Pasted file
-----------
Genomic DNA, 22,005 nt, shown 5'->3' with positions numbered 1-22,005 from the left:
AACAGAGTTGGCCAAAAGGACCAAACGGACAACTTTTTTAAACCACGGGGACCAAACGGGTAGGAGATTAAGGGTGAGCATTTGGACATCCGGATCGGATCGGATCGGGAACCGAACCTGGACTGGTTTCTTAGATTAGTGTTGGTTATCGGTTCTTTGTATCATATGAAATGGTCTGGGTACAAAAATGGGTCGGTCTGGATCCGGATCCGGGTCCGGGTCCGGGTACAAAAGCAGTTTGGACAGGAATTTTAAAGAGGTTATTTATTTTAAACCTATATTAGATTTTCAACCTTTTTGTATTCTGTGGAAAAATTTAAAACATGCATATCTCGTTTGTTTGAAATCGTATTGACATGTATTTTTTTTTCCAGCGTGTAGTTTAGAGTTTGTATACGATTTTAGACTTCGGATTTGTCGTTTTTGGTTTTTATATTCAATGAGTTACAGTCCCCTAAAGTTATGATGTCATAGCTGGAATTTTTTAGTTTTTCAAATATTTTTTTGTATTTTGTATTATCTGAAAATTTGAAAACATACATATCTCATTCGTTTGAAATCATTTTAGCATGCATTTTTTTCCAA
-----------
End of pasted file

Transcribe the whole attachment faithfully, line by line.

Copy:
Genomic DNA, 22,005 nt, shown 5'->3' with positions numbered 1-22,005 from the left:
AACAGAGTTGGCCAAAAGGACCAAACGGACAACTTTTTTAAACCACGGGGACCAAACGGGTAGGAGATTAAGGGTGAGCATTTGGACATCCGGATCGGATCGGATCGGGAACCGAACCTGGACTGGTTTCTTAGATTAGTGTTGGTTATCGGTTCTTTGTATCATATGAAATGGTCTGGGTACAAAAATGGGTCGGTCTGGATCCGGATCCGGGTCCGGGTCCGGGTACAAAAGCAGTTTGGACAGGAATTTTAAAGAGGTTATTTATTTTAAACCTATATTAGATTTTCAACCTTTTTGTATTCTGTGGAAAAATTTAAAACATGCATATCTCGTTTGTTTGAAATCGTATTGACATGTATTTTTTTTTCCAGCGTGTAGTTTAGAGTTTGTATACGATTTTAGACTTCGGATTTGTCGTTTTTGGTTTTTATATTCAATGAGTTACAGTCCCCTAAAGTTATGATGTCATAGCTGGAATTTTTTAGTTTTTCAAATATTTTTTTGTATTTTGTATTATCTGAAAATTTGAAAACATACATATCTCATTCGTTTGAAATCATTTTAGCATGCATTTTTTTCCAA